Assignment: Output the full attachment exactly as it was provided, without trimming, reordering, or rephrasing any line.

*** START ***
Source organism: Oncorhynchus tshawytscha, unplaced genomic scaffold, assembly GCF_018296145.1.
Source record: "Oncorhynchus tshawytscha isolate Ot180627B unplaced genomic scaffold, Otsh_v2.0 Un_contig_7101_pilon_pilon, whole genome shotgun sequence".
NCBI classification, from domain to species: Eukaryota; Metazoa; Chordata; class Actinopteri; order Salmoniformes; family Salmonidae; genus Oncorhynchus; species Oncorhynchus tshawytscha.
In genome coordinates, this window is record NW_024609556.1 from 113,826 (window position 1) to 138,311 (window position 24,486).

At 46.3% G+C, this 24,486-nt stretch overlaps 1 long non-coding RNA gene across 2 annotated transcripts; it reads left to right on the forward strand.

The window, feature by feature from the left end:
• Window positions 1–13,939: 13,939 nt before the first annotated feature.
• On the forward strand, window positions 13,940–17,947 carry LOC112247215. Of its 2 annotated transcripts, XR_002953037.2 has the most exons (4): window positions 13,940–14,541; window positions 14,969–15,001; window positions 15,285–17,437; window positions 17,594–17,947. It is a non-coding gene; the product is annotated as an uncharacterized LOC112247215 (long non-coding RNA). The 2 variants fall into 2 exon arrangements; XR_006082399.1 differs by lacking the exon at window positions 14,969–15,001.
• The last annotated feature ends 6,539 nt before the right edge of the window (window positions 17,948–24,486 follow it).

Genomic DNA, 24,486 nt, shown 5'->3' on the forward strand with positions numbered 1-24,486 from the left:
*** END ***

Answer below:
Source organism: Oncorhynchus tshawytscha, unplaced genomic scaffold, assembly GCF_018296145.1.
Source record: "Oncorhynchus tshawytscha isolate Ot180627B unplaced genomic scaffold, Otsh_v2.0 Un_contig_7101_pilon_pilon, whole genome shotgun sequence".
NCBI classification, from domain to species: Eukaryota; Metazoa; Chordata; class Actinopteri; order Salmoniformes; family Salmonidae; genus Oncorhynchus; species Oncorhynchus tshawytscha.
In genome coordinates, this window is record NW_024609556.1 from 113,826 (window position 1) to 138,311 (window position 24,486).

At 46.3% G+C, this 24,486-nt stretch overlaps 1 long non-coding RNA gene across 2 annotated transcripts; it reads left to right on the forward strand.

The window, feature by feature from the left end:
• Window positions 1–13,939: 13,939 nt before the first annotated feature.
• On the forward strand, window positions 13,940–17,947 carry LOC112247215. Of its 2 annotated transcripts, XR_002953037.2 has the most exons (4): window positions 13,940–14,541; window positions 14,969–15,001; window positions 15,285–17,437; window positions 17,594–17,947. It is a non-coding gene; the product is annotated as an uncharacterized LOC112247215 (long non-coding RNA). The 2 variants fall into 2 exon arrangements; XR_006082399.1 differs by lacking the exon at window positions 14,969–15,001.
• The last annotated feature ends 6,539 nt before the right edge of the window (window positions 17,948–24,486 follow it).

Genomic DNA, 24,486 nt, shown 5'->3' on the forward strand with positions numbered 1-24,486 from the left: